February: a month to anxiously await the groundhog’s forecast, celebrate Valentine’s Day and prepare for internship season. As winter comes to a close, the last-minute frenzy to edit resumes, write cover letters and find the perfect interview outfit begins, sweeping across college campuses as students strive to finalize their summer internship applications.
For a long time, I felt that an internship was a necessary stepping stone toward entry into the workforce. As early as middle school, students have been taught that trading our time, energy and money for internships is a worthy exchange for future career opportunities. While internships undeniably enhance LinkedIn pages and pack resumes full of ammunition, I question how effective they are in providing valuable work experience.
Over winter break, as I started my hunt for summer internships, my pros and cons list became markedly unbalanced as a bolded “UNPAID” dominated my con column. Within the finalized list of 12 internships typed into my google sheet, six were unpaid. I only had a 50% chance of scoring an internship that would pay for my time, and I felt convinced that I had just struck out of the internship season.
Every winter, thousands of students are confronted with the same problem. Teen Vogue summarized data from the Center for Research on College-Workforce Transitions at the University of Wisconsin-Madison and reported that “between 31% and 58% of all internships in the United States don’t pay.”
Such exploitation begs the question of why students continue to begrudgingly enter the application cycle year in and year out. Aside from the devil sitting on our shoulders convincing us we will end up jobless if we lack internships and a packed resume, employers still consider field-related work experience to be a top priority for job candidates. According to a report published in 2021 by the Harvard Business Review, “research shows that more than 80% of all Big Four accounting firms have employees with internship experience, and the trend extends to tech companies like Facebook, Google, and IBM.”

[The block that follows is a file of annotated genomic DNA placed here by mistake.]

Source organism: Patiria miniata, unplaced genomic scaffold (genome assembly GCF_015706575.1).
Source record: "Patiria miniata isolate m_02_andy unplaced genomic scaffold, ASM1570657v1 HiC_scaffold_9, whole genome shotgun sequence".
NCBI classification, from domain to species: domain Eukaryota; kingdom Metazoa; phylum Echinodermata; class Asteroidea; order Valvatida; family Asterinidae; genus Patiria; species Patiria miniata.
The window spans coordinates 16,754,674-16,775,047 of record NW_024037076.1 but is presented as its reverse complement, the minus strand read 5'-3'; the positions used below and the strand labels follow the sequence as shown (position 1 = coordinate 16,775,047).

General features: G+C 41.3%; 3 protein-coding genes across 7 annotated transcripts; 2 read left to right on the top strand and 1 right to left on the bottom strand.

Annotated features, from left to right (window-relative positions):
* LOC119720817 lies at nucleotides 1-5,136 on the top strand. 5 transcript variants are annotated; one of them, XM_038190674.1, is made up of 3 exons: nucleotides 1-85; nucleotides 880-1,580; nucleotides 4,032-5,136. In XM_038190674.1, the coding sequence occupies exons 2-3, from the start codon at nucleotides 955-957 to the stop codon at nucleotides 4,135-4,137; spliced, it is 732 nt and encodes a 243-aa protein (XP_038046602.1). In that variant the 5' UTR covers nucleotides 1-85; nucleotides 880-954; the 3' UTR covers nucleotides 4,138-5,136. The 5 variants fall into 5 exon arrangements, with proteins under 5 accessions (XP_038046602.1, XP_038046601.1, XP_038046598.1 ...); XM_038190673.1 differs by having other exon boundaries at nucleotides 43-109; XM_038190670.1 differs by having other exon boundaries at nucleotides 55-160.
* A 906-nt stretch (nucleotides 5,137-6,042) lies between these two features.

While statistics make it clear that unpaid internships are valuable, students do not rest on equal ground. Unpaid work presents issues of getting a second job, living at home for another summer and skipping out on dinner dates; the caveats of such positions target marginalized communities.
Unpaid internships can widen the economic divide, deepen generational wealth gaps and impede equal chances of opportunity. A study conducted in the spring of 2019 by the National Association of Colleges and Employers found that out of the 4,000 seniors surveyed across 470 colleges, Hispanic and Latino students were the least likely to have had an internship by graduation, and Black students overrepresented the percentage of unpaid interns.
Economically disadvantaged students simply cannot afford to take the summer off from their seasonal income, much less afford the living expenses that come with location-based work. As put in an article by University of Chicago student Dillon Cory, “unpaid internships give an implicit advantage to wealthier students who can afford to go spend a summer doing unpaid work and not worry about tuition bills or living expenses.” The direct correlation between unpaid internships and socioeconomic privilege extends into the workforce, disproportionately reserving the majority of well-paying, highly coveted entry-level jobs for the privileged, previously unpaid interns.
With all things considered, there is no single solution to resolve the socioeconomic privilege tied to unpaid internships. However, steps can be taken by state and federal governments, universities and independent businesses to mitigate the economic hardships that low-income communities face. For one, micro-internships — short-term, paid projects for a company, college or research team — can offer assignments throughout the year, thus increasing opportunities to gain experience and build connections before applying for bigger internships. Additionally, universities can provide students with connections to companies and research fellowships that not only build strong networks in the workforce but also promote paid internships from university relationships. Real Clear Education suggests that “institutions can also provide training for on-campus employers, such as university departments, on how to treat student interns more like employees.” While none of these solutions guarantee a break in a generational wealth barrier, they show promising points of action to address and close the privilege divide of internships.